The model uses average fault rates per kilometer of line for both persistent and transient faults. A user can set these rates for overhead line and underground cable according to the type of circuit. The user can check the validity of the model by comparing it with the recorded fault data. In one area, the location of faults on a group of MV circuits for a one-year period suggested a geographical bias to the distribution of faults not automatically represented by the model. However, examination of the fault distribution over a five-year period showed no geographical bias. Studies on this group of circuits, therefore, were carried out using the average rates over five years for underground and overhead lines. For this case, there was satisfactory agreement between the CI recorded and the CI predicted.
In other cases, groups of faults might indicate a fault hot spot. Links to the faults database are used to display details of each fault on the screen. If, for example, the higher fault rate is due to overhead lines passing through wooded areas, this local anomaly is incorporated within the study by assigning a higher fault rate to these conductors. Alternatively, for more specific or repetitive faults, it may be more appropriate to tackle the cause of the faults than to carry out further modeling.
Users can evaluate the effect of a range of possible improvements. Capabilities exist to modify the network diagram by changing or adding devices and customers, to move Normally Open Points, add new lengths of line, change the type of line, add new Supply Points or change the response time of devices.
Results are in terms of SAIFI, CI, SAIDI and CML caused by persistent and transient faults. The results further separate for sustained outages and short outages ( 3 min) and automated switching(< 3 min). The number of interruptions are viewable on the network diagram and tabulated in a security report. To aid understanding of circuit reliability, the protection zones and the isolation sections can be highlighted on the screen, along with the method of restoration for a fault in any selected section. An additional output is a statistical estimate of the number of customers experiencing more than a set number of interruptions per annum.
A company needs to assess the potential and cost of improving the network. This ensures that targets set by the regulator after discussion with the company are realistic and consistent with the allowed capital expenditure. The regulator on behalf of the customers would like to set steadily improving targets while only approving minimal capital investment. However, as circuits improve by adding additional protection or speeding up response and repair times, further improvement becomes more costly. Furthermore, the rapid introduction of large amounts of new technology with an uncertain lifetime leads to increasing maintenance costs.
The figure on the right illustrates how the effect of adding additional protection to circuits follows a law of diminishing returns. The illustration depicts the potential improvement over the whole of the company MV network made by investing in additional protection. The value of SAIFI for each MV circuit has been estimated, and the improvement achieved by adding a single circuit breaker or recloser to each circuit in the optimal position. The results are ranked in order of decreasing reduction in the total CI. The figure (Note: log scale) shows the results for all circuits (~500) showing a reduction in CI > = 100.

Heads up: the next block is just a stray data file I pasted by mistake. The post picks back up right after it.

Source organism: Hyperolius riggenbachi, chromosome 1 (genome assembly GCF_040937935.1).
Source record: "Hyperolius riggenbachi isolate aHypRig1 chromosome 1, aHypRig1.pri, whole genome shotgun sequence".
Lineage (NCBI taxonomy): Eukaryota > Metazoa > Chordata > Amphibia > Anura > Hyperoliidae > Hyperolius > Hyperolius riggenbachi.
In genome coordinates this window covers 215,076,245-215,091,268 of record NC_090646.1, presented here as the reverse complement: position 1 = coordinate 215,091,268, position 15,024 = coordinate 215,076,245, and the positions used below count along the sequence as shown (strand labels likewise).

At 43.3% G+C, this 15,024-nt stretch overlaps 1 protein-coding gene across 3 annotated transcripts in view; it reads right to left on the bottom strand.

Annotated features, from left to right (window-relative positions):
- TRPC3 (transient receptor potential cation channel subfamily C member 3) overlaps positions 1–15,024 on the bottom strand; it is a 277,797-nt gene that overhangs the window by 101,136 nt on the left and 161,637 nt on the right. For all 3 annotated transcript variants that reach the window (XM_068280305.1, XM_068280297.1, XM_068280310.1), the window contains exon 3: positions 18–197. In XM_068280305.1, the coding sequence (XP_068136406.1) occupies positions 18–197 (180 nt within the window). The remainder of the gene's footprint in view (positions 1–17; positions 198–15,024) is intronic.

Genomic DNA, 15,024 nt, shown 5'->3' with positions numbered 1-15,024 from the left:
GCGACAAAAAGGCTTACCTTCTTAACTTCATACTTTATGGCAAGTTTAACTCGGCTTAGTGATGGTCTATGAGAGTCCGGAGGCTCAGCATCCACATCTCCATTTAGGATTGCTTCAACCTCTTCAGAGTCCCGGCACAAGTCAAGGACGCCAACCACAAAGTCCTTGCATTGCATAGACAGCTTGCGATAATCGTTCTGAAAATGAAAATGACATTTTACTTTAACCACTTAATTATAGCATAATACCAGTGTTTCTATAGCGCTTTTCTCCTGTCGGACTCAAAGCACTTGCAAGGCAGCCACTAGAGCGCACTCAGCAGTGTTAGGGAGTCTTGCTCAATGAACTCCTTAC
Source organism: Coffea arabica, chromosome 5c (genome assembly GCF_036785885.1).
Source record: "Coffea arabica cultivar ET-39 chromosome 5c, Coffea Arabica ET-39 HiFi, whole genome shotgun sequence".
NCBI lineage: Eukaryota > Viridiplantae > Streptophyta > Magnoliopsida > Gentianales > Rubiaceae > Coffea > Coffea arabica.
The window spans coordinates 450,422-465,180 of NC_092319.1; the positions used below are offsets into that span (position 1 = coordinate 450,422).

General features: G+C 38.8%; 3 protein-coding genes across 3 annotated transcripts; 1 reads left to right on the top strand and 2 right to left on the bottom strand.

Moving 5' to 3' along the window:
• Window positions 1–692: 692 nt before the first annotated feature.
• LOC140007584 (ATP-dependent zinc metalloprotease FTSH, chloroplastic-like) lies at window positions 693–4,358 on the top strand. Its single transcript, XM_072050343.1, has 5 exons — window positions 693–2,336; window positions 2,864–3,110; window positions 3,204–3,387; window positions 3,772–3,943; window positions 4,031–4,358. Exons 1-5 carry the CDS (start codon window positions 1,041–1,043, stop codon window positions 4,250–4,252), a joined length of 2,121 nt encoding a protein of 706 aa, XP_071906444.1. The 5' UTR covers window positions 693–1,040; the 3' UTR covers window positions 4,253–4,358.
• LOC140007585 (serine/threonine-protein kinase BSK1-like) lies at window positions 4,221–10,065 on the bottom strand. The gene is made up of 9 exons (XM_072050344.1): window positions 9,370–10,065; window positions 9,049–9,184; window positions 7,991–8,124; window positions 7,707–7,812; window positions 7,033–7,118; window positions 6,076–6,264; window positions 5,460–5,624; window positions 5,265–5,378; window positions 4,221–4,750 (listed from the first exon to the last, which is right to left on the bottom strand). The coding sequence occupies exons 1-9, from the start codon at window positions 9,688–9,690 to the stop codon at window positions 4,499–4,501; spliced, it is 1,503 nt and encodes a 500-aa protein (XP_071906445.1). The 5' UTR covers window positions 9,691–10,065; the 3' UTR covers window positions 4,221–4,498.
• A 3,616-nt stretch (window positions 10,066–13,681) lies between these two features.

The same tool used for the overall policy studies is used by the asset management team in assessing particular schemes and by the design engineer for detailed studies. In the past, detailed schemes were designed by engineers based in the locality (United Utilities formerly had six regions, each with its own design team) with knowledge of the network in their own region. The centralization of the design function means that many engineers inevitably lack local knowledge of the network. Therefore, the program has been designed to aid the engineer in understanding how a circuit and its neighboring circuits perform.
The figure above shows the placement of additional protection on a circuit consisting of about 17 km (10.5 miles) of overhead line and 10 km (6.2 miles) of underground cable with an existing recloser and two sets of fuses. The facility to identify the optimum location of protection devices was used, which provided an optimum position for further protection at the first underground cable/overhead line section. This gave a predicted reduction in CI from 1693 to 1032 and CHL from 3476 to 2265. The optimum position for a second device is for a circuit breaker at the first main fork. This would produce further estimated savings of 297 CI and 548 CHL. Only the first device was added to the circuit.
As industry regulators demand higher standards of network performance on behalf of the customers, it is necessary for distribution companies to assess the potential for improvement and associated costs for parts of the network not currently labeled “badly performing.” This requires tools to analyze the reliability of the network and the effect of deteriorating fault rates along with policies for improvement. United Utilities used the GROND program to carry out such studies both to investigate long-term policy issues and for detailed MV design studies.
Peter Leather is electricity planning policy manager at United Utilities, which distributes electricity to 2.2 million customers in the northwest region of England. He is a graduate electrical engineer from Cambridge University and a member of the IEE.
Paul Clarkson is a professional electrical engineer and a graduate of Liverpool University. He was formerly a distribution engineer with Norweb. He now is an independent consultant specializing in database and software systems. He is the author of the initial GROND program.
Robin Hodgkins graduated with a degree in mathematics from Cambridge University, England. After working with the UKAEA, Brown University, and English Electric, he was appointed head of the Theoretical Section at the Electricity Council Research Centre, now EA Technology. Later, he was principal mathematician and project manager of a computer simulation of distribution networks. He is now an independent consultant and co-developer of the GROND Network Reliability Program.